Stevens-Jonhson syndrome after acetaminophen ingestion, confirmed by challenge test in an eleven-year-old patient
To the Editor:
Paracetamol (acetaminophen) is a widely used drug in paediatric population because of its analgesic and antipyretic properties. Cutaneous adverse reactions to standard dosages are quite rare considering the enormous consumption of this drug.1 Isolated skin and systemic reactions such us anaphylaxis, vasculitis, hepatitis, rhabdomyolysis, etc. have been described during the last 25 years. Several cases of urticaria, maculopapular eruption, fixed drug eruption, angio-oedema and toxic epidermal necrolysis2,3,4 have also been reported but only a few cases of erythema multiforme5,6-Stevens Johnson syndrome have been associated with acetaminophen ingestion and none confirmed by oral provocation test and biopsy. We report a paediatric patient who presented erythema multiforme-Stevens Johnson syndrome after paracetamol ingestion which was confirmed by a rechallenge test with this drug.
An 11-year-old boy, previously healthy, developed general malaise, fever and erythematous macules with target-like bulla in the centre, mainly on his left arm and right leg. A few hours later, erosive and haemorrhagic lesions appeared on the lip and spread to the oral and genital mucosa. The rest of the physical examination was normal. These findings were confirmed by a dermatologist who clinically diagnosed erythema multiforme-Stevens Johnson syndrome, and took a biopsy which was compatible with this disease. Three days before the onset of these symptoms the patient had started a treatment with paracetamol for a cold. He had tolerated paracetamol previously. Two years after this adverse reaction the patient was referred to our drug allergy unit. We asked his mother about the reaction characteristics and the possible culprit drug implicated in the problem. She told us, by mistake, that the patient was taking antalgin® (naproxen) the days before the event. Specific serum immunoglobulin E to naproxen and acetylsalicylic acid was negative. For skin testing (prick and intradermal test) we used ibuprofen (60–6mg/ml), paracetamol (100–1mg/ml), acetylsalicylic acid (250–0.25mg/ml), naproxen (25mg/ml) and magnesium dipyrone (400–4mg/ml) diluted in saline solution. Immediate and delayed readings were all negative. Oral paracetamol was administered in progressively increasing doses, until reaching 500mg. The challenge test was performed in a single-blind fashion. Forty-eight hours after paracetamol administration, the patient developed papules, vesicles (figura 1) and scabs in face, arms, chest and legs. Erosive lesions also appeared in oral (figura 2) and genital mucosa. The dermatologist diagnosed erythema multiforme and took a biopsy which was compatible with this disease. Lesions disappeared in two weeks. The patient tolerated therapeutic doses of dipyrone and acetylsalicylic acid after this reaction.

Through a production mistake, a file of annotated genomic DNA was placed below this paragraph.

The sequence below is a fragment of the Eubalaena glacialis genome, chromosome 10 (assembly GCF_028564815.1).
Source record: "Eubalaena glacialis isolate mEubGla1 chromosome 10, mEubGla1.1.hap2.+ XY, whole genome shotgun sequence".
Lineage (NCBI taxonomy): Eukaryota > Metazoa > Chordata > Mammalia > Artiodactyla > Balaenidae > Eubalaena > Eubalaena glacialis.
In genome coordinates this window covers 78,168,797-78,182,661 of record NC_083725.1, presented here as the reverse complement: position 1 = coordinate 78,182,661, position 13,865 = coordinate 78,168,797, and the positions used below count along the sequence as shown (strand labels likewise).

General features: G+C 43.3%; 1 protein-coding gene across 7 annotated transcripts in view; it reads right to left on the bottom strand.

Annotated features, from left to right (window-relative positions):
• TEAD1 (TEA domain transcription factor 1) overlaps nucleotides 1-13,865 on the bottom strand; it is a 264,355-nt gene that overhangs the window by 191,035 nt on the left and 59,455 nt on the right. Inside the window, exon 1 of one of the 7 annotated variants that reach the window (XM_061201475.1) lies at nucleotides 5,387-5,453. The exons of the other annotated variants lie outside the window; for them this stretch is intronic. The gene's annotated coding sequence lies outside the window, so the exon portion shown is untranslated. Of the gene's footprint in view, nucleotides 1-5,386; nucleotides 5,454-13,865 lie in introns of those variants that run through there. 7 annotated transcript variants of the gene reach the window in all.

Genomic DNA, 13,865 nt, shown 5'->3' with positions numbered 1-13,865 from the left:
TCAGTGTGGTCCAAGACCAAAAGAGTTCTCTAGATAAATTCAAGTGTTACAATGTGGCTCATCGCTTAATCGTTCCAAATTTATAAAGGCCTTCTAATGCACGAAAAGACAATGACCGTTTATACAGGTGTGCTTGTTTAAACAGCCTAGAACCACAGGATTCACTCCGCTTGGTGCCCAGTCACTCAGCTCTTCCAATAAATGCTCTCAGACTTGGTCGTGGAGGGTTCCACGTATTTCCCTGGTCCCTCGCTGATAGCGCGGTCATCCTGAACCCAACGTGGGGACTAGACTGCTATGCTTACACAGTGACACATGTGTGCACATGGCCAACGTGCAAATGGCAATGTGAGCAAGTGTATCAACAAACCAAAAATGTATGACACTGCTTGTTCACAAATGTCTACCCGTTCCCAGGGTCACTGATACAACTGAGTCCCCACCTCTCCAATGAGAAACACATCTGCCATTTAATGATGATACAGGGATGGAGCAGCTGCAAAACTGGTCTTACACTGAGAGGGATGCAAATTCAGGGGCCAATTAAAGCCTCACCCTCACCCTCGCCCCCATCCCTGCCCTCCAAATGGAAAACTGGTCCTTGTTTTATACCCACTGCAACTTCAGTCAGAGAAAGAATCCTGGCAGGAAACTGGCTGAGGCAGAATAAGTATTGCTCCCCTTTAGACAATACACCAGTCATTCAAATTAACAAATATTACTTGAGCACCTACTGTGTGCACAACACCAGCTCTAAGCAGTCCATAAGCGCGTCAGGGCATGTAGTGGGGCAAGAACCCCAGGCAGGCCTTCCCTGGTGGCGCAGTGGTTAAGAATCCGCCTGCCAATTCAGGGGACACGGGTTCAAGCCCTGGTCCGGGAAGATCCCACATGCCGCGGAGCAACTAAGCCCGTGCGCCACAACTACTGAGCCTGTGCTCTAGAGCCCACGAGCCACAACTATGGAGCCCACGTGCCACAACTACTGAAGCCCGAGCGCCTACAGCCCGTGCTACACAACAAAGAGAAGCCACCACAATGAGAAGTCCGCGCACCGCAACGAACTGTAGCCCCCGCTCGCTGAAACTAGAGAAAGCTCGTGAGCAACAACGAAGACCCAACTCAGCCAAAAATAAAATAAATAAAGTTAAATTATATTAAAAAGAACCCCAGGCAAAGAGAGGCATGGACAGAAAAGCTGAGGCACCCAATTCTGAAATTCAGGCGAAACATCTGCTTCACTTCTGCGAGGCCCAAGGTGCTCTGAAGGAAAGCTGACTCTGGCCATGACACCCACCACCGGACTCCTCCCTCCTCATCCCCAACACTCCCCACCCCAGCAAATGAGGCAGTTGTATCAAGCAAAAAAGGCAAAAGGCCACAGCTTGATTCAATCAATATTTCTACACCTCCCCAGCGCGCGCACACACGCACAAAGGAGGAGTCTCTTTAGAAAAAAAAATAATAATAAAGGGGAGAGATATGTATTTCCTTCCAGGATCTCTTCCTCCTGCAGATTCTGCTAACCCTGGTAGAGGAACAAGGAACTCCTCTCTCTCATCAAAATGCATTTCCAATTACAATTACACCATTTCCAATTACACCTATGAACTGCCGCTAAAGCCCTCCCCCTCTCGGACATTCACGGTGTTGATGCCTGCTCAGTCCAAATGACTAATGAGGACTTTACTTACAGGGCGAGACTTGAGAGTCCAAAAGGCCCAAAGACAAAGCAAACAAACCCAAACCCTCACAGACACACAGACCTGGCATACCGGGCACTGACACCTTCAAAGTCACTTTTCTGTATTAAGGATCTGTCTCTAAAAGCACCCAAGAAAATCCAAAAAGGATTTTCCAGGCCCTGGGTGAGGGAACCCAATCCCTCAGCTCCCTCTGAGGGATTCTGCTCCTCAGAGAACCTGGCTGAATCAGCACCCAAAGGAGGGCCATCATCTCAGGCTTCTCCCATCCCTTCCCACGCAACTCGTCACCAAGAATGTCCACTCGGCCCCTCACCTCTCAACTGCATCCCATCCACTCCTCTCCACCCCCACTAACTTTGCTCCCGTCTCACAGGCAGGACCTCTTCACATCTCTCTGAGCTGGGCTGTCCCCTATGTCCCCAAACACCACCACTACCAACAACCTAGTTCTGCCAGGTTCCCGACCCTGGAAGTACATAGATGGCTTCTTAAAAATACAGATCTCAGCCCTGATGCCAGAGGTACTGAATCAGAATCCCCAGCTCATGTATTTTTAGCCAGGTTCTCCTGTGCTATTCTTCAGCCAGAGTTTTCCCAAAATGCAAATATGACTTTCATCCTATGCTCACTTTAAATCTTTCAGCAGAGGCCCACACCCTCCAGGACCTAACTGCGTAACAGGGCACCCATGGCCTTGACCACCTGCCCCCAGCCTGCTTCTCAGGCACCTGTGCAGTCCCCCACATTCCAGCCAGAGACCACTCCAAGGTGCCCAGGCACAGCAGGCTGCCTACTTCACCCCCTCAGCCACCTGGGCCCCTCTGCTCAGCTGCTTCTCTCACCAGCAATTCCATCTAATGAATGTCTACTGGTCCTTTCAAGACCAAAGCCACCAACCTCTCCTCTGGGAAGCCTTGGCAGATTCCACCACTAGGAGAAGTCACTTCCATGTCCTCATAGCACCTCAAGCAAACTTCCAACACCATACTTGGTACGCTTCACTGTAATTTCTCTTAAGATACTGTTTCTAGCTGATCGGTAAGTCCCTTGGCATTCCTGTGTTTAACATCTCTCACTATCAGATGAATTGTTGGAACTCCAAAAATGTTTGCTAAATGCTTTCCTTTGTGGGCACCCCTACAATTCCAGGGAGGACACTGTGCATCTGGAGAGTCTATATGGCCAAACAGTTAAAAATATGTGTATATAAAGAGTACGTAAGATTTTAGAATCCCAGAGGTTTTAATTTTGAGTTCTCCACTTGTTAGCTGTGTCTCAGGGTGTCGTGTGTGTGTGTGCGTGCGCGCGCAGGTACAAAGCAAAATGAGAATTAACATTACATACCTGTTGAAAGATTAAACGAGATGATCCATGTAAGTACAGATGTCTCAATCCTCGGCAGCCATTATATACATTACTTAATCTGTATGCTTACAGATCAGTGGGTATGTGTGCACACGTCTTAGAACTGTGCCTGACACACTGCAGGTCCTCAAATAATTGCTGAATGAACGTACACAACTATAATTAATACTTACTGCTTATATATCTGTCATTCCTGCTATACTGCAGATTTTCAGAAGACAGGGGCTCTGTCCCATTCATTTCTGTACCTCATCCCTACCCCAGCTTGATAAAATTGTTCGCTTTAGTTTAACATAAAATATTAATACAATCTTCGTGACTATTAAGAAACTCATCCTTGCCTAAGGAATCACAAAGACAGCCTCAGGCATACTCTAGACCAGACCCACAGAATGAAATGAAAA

Figure 1. Papular-vesiculous lesions.
Figure 2. Detail of an erosive lesion on the tongue.
Erythema multiforme/ Stevens-Johnson syndrome secondary to paracetamol has rarely been reported in the paediatric population. We report the finding of an 11-year-old boy who developed a mucosal and skin reaction compatible with this disease after the ingestion of paracetamol while showing good tolerance to other non-steroidal anti-inflammatory drugs.
We would like to clarify that a rechallenge test with medication is contraindicated in Stevens-Johnson syndrome. We challenged our patient with acetaminophen because we did not know that it was the responsible drug.
The patient's mother told us, mistakenly, that the implicated drug was naproxen because antalgin® (naproxen) and termalgin® (paracetamol) sound similar in the Spanish language. We decided to challenge our patient with paracetamol because the first drug reported was naproxen and we wanted to confirm that the patient tolerated another analgesic drug. We interrogated her again, after the positive oral provocation test, and we obtained the patient hospitalisation clinical history confirming that paracetamol was the responsible drug in the previous skin reaction. To our knowledge this is the first report of Stevens-Johnson syndrome after paracetamol ingestion confirmed by oral provocation test and biopsy. We also wish to stress the importance of a meticulous patient questioning after suffering this type of reactions and the difficulties associated to remembering the generic and trade names of the medicines due to the large number of brand names and their similar pronunciation.
Corresponding author. email@example.com
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